I've known I have ADHD since I was seven years old or so. I medicated it until high school, then stopped, for a whole host of reasons. But now I'm almost 23, and I knew that my neurodivergence was affecting my schoolwork and writing to the point where I was having a really hard time. I was struggling both to get things done and with the intense shame that comes with having a simple task to complete - there's a sock on the floor and I should put it in the laundry basket; I should email my teacher about next week's assignment- and being unable to complete it. Even if it's as easy as standing up and putting a sock in a basket, sometimes, ADHD brains will come up with any excuse not to do it. And it's exhausting.
I went home from college for the winter break last December and went to my PCP, getting prescribed medication to help my ADHD. Concurrently, after a grueling semester, I suddenly had a month of free time on my hands. I decided I wanted to try to finish drafting my novel, which I was sure wouldn't happen until late 2023, if ever.
When I stopped treating myself like a person who doesn't have the drive or attention span to do what she loves for a sustained period of time and started treating myself like a person whose brain works a little differently and needs specific tools to focus, I got 30,000 words written in under two weeks. I'd never felt so alive, so productive, and so in love with what I was doing.
But it wasn't just the medication that was helping me. I'll list (and link when I can) some of the tools I used to finish the first draft of The Song of The Sword, tools I still use now that I'm back in school, doing school work from 9-5 and then going home and writing or editing until at least 11 PM.
Commonly referred to as the Pomodoro Method, the idea behind it is that you write/read/do something for 25 minutes, and then get five minutes of rest before starting again. I learned pretty early into the winter break that I do well when working this way. Many free apps will set up these time constraints and beep when it's time to break. But there are also cute timers like this one! They're super easy to find on Amazon.
I've always needed something to do with my hands or I go a little crazy. I've gone through countless sticky notes and index cards just folding them and ripping them up until I've created office supply confetti. When I'm writing, it isn't as much of an issue because I'm using both hands, but in the editing stage of my work, I found having a pop-it toy on my desk was great for keeping me focused! My brain actually functions the best when I'm multitasking, and I had to explain to a professor that when I'm doodling on my iPad in class, I'm actually retaining and paying attention to far more of the lecture than I would if I were trying to follow him while my hands weren't moving. In any case, pop-it toys are great, super cheap,easy to find, and they make them in about a million different colors and shapes. I didn't realize until I started treating my ADHD that the ripping of paper was an ADHD trait stemming from my need to do something with my hands.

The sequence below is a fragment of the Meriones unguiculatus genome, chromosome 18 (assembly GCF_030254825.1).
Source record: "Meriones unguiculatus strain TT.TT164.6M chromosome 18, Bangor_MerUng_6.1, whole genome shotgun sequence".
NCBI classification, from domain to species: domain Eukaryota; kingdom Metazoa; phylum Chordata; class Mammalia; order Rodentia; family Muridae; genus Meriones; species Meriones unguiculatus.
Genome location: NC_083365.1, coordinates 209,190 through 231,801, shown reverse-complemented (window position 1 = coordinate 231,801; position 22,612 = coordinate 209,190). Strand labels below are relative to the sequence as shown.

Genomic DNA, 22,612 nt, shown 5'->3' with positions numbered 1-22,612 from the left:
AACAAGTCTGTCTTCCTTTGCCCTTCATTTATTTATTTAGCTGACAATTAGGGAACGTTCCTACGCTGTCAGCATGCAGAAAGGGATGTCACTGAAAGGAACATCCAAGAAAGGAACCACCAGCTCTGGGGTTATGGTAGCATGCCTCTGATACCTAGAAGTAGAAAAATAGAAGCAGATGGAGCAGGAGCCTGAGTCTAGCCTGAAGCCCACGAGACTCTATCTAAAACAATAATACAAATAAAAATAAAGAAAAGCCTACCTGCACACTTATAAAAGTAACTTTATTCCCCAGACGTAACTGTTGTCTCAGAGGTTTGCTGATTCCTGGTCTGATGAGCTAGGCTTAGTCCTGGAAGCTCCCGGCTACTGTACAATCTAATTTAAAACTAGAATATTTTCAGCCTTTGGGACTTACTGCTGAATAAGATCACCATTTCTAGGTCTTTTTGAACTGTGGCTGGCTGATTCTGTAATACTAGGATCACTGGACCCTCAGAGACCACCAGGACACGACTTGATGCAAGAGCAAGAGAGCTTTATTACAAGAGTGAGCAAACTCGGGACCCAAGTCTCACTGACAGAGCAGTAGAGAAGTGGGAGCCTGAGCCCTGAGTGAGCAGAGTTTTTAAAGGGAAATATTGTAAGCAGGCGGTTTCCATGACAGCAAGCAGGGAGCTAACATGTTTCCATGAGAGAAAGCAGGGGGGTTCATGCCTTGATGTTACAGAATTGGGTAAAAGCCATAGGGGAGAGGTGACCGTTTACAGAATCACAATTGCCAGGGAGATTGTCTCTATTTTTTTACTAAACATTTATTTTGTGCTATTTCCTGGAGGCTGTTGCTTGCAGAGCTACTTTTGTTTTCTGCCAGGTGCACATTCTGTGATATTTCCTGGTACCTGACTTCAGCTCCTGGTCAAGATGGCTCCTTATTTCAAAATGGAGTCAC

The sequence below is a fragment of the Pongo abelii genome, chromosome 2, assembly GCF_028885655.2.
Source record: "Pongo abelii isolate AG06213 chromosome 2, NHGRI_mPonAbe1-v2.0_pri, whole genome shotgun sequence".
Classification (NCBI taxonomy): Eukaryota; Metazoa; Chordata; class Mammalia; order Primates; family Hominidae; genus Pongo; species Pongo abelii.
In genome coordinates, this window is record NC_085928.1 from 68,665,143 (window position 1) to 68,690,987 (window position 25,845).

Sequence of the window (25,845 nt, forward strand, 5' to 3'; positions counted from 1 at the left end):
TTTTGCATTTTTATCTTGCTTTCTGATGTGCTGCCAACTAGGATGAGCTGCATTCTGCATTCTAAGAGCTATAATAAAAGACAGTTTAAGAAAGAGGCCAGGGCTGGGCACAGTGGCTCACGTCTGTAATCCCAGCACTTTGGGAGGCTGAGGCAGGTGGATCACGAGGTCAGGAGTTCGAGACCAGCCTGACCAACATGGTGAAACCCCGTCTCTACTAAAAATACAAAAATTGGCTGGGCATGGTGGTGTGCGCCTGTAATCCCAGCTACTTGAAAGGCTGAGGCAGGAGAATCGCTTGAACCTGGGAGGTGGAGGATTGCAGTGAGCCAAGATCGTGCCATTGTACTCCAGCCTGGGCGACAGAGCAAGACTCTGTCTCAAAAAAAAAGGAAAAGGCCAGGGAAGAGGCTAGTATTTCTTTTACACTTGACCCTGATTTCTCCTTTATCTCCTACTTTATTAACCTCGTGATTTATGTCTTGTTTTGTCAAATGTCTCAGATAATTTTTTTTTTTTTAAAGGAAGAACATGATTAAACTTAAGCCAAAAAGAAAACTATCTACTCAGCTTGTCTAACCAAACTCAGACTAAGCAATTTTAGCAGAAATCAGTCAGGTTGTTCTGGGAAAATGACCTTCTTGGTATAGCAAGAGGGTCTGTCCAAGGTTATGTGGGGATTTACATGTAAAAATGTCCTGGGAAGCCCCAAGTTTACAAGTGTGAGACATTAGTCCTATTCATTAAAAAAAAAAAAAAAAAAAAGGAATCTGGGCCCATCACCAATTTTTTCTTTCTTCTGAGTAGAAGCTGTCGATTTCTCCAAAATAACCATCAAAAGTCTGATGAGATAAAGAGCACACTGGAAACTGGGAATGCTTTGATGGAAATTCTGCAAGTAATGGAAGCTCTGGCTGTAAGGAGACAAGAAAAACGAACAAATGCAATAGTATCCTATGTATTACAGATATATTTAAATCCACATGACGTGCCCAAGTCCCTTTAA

Now, this is the real secret sauce. Back in December, I typed "ADHD" into the search bar on Etsy. I'm not sure why- blame it on my ADHD, I guess. But one of the first things that came up was a digital ADHD planner, made by someone with ADHD. I downloaded it, not sure how much it would help me, but it ended up being worth it's weight in gold. I learned that being incredibly specific with myself - saying "I'm going to finish chapters 7 and 32 today" instead of just "I'm going to write today" gave me the motivation I needed to actually see progress being made. Before, I was writing a few words here and there on each chapter but not finishing anything and therefore feeling like I hadn't done anything. That specificity, along with the ability to just add pages as I went instead of feeling the pressure to plan every day out made me feel so validated. There are printable versions of the planner, but I downloaded it to my IPad and have used it with my Apple Pencil. I can't recommend it enough! I've linked the image to FutureADHD, the Etsy shop I purchased it from :)
I don't know what it is about Nightcore music (songs that have been pitched higher and sped up) that tickles my brain just right, but damn it, if I turn on my Nightcore playlist on Youtube, I can focus for hours. Something in it triggers my executive function; the other night, I was moving chapters around and combining things, and I had a very strange hour and a half of talking to myself while I worked (and I couldn't hear myself at all because I was blasting Nightcore). I also love instrumental music! I'll link my Youtube Playlist below.
I love my book, almost too much. These tools have helped me to finish this project - and that is the most validating feeling of all.